Bio:Charles G. Waugh

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I was born in Philadelphia, PA on July 18, 1943. I am an only child. My mother was Isabelle D. Waugh (an English teacher) and my father was Gordon B. Waugh (an electrical engineer). During World War II my father served as a naval officer. I spent the first year of my life in Boston, MA (where he was stationed), and the second in Portland, ME (where he commanded their net-tender). From two until twelve I lived in the country community of Laurel Lake, NJ. Dad started working for IBM, and a few years later was reassigned to its home base in Endicott, NY. After attending high school there, I was accepted at Syracuse University where I earned a B.S. in speech (1965) with minors in English and economics and an M.A. in psychology (1969). I spent two years in graduate school at Kent State where I majored in communication and minored in sociology, then took a job at the University of Maine at Augusta in the fall of 1971 (eventually finishing my Ph.D. dissertation in 1982). I was, from 1981 on, a full professor of communication and psychology there. Finally, I retired on September 1, 2018, after 54 years of teaching on the college level -- I began January 1965 -- at Syracuse University, Ithaca College, Kent State University, and the University of Maine at Augusta.

I began working on my first book in 1978. Since 1979 I have published 248 books -- with 54 publishers and more than 60 co-editors/authors -- most of whom I've never met. At UMA I averaged 5 books a year throughout my 47 years there. Until 2000, the majority of my work had been in science fiction, fantasy, and horror. After a ten year break, however, SamTeddy Publishing, and then Hemelein Publications, found me, and I'm back, working in other genres as well. I've 48 books out so far, with another 31 waiting to be printed.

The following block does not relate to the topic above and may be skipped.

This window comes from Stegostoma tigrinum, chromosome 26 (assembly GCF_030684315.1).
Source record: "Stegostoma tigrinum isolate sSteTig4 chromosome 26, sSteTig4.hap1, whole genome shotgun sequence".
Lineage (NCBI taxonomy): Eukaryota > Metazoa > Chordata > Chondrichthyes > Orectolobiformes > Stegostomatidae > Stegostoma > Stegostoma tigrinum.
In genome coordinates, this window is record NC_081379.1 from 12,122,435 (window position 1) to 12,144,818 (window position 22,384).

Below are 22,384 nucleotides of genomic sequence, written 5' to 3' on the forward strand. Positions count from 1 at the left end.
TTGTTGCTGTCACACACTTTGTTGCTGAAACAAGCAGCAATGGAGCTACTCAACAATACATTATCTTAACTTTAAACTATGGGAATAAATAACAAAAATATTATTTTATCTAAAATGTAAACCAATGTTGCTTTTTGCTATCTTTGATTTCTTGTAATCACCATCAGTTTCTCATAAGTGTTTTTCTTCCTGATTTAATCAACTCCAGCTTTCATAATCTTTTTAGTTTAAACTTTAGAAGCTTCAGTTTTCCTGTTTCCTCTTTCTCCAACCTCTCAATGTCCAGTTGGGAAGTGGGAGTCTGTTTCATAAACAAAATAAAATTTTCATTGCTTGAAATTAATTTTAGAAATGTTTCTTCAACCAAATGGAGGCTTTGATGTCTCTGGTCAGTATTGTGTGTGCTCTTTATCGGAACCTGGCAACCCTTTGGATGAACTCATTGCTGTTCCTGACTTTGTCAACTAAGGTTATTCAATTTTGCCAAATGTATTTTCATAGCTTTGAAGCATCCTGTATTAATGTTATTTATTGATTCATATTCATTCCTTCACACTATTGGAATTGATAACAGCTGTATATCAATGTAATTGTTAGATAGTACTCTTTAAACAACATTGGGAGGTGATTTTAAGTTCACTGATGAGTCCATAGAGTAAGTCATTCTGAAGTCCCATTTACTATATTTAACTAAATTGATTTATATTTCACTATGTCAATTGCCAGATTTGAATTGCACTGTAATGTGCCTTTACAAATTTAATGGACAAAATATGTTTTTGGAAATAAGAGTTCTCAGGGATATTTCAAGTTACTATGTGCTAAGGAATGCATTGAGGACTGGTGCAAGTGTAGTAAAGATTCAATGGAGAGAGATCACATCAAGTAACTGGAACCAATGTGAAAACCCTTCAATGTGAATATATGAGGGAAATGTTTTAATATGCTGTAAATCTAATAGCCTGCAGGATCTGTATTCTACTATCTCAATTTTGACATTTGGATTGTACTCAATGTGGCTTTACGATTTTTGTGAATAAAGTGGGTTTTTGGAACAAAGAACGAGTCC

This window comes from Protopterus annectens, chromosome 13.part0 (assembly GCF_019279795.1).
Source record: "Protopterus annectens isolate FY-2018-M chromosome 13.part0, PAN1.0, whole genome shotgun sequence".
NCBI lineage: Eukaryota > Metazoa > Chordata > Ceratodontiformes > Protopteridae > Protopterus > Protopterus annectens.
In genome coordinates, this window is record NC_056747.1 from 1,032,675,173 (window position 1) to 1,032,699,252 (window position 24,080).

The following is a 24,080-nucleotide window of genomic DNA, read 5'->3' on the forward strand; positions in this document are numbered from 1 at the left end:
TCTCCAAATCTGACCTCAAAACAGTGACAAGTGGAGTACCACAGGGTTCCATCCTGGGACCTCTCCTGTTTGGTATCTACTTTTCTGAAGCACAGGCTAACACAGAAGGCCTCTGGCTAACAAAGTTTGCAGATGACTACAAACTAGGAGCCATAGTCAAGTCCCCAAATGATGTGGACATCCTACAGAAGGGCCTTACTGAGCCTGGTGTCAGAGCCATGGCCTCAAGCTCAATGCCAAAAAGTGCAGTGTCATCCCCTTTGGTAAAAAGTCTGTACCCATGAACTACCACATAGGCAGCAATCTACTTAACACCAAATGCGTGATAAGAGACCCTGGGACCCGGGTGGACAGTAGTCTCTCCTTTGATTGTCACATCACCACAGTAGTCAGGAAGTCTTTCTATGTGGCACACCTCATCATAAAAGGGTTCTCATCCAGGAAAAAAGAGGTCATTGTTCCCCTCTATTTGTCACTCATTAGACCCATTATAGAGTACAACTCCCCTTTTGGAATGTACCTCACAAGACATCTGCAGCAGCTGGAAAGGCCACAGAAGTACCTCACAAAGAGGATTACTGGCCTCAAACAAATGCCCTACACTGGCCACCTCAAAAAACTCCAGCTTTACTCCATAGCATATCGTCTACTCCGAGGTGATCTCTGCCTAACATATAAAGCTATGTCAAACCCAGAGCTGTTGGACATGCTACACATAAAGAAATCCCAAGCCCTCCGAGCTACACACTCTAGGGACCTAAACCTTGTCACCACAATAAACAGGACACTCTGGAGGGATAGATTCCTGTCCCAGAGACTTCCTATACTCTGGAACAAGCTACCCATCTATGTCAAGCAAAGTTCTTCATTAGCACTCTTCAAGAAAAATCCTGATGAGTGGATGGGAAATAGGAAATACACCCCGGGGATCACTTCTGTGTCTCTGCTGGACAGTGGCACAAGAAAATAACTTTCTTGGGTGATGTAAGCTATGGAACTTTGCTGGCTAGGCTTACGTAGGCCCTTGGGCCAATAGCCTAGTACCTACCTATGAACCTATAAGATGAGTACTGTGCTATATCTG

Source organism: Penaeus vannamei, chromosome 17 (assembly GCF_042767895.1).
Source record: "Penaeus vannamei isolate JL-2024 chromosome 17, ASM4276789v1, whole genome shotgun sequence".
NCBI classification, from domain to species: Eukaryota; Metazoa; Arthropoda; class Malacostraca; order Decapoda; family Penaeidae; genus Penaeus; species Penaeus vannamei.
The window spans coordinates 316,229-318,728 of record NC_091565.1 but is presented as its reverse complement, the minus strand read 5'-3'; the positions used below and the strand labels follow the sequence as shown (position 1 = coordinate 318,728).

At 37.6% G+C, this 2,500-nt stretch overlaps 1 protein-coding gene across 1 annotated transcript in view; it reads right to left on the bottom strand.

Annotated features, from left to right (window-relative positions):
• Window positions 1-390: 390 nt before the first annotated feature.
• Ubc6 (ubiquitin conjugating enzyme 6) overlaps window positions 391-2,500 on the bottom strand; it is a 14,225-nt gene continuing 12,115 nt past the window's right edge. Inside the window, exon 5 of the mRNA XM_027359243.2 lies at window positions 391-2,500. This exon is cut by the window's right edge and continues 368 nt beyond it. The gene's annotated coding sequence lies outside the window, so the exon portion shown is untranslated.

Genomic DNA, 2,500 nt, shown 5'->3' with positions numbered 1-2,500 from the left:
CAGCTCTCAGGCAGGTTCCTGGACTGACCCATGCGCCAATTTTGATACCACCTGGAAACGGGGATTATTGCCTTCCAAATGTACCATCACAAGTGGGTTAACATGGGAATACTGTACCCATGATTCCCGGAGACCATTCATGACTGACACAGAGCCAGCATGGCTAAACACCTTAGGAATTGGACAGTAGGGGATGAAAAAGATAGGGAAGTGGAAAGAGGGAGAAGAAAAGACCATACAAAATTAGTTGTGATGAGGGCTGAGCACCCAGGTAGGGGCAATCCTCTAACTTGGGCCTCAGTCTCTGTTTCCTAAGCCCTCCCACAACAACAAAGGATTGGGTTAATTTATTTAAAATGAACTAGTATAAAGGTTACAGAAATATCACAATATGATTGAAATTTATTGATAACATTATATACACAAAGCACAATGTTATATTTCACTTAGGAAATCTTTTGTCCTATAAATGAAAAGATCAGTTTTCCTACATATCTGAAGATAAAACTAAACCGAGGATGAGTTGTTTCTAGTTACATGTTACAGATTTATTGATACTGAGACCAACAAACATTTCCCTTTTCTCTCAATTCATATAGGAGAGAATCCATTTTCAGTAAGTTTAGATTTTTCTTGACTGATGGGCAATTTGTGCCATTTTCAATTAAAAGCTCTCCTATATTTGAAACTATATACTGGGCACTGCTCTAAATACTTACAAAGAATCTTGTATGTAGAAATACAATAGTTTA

Oddly enough, publishing is a hobby I probably would not have had but for a coincidence. In 1974 I met Martin Harry Greenberg at a Boston Science Fiction convention where we both had gone to hear Dr. Asimov speak. Marty knew Isaac, and one thing just seemed to lead to another. Ultimately, I was Marty's most frequent collaborator (193 books) and Isaac's second most frequent collaborator (80 books). Both of them gave me much help and encouragement, for which I'll forever be indebted. And, perhaps because of that, I have consistently tried to help others as I, myself, was helped.)

I have two children, two stepchildren, four grandchildren, and five grand-stepchildren. My son, Eric-Jon Rossel Tairne (nee: Waugh) has done about thirty books and my granddaughter, Tara Nicole Azarian, a TV series, and about fifty feature films. My first wife (1968-2000), Carol-Lynn Rossel, is a very talented woman: an author, photographer, musician, and doll artist. My second wife (2001- ), Kathy Chazin is a wonderful companion and the love of my life. She is a LPN, a MSW, a LCSW, and, since retiring, a frequent co-editor of mine.

Personally, I'm just a country boy and a very simple person. I've always treated my body as a vehicle for carrying my head from room to room, and am so square (no drinking, drugs, gambling, smoking, or gamboling around -- ever), colleagues used called me "the cube." My success as anthologist and author, in addition to Marty and Isaac's boost, has resulted from the creative mind and good memory with which I am blessed, the work ethic my family instilled in me, and a great ability to structure things acquired from widespread experience in debate (11 years) and teaching public speaking (54 years).

In summary, I am a happy, stable, and undoubtably boring person, who's been lucky enough to have had a full, rich and tranquil life, and who resides on 29 country acres in a beautiful home with three wonderful women (my wife, my dog, and my cat).

I can't imagine you'd want to know more about me -- but if you do, consult Volume 123 of Contemporary Authors. It contains a long phone interview they did with me. Or, better yet, just drop me an e-mail.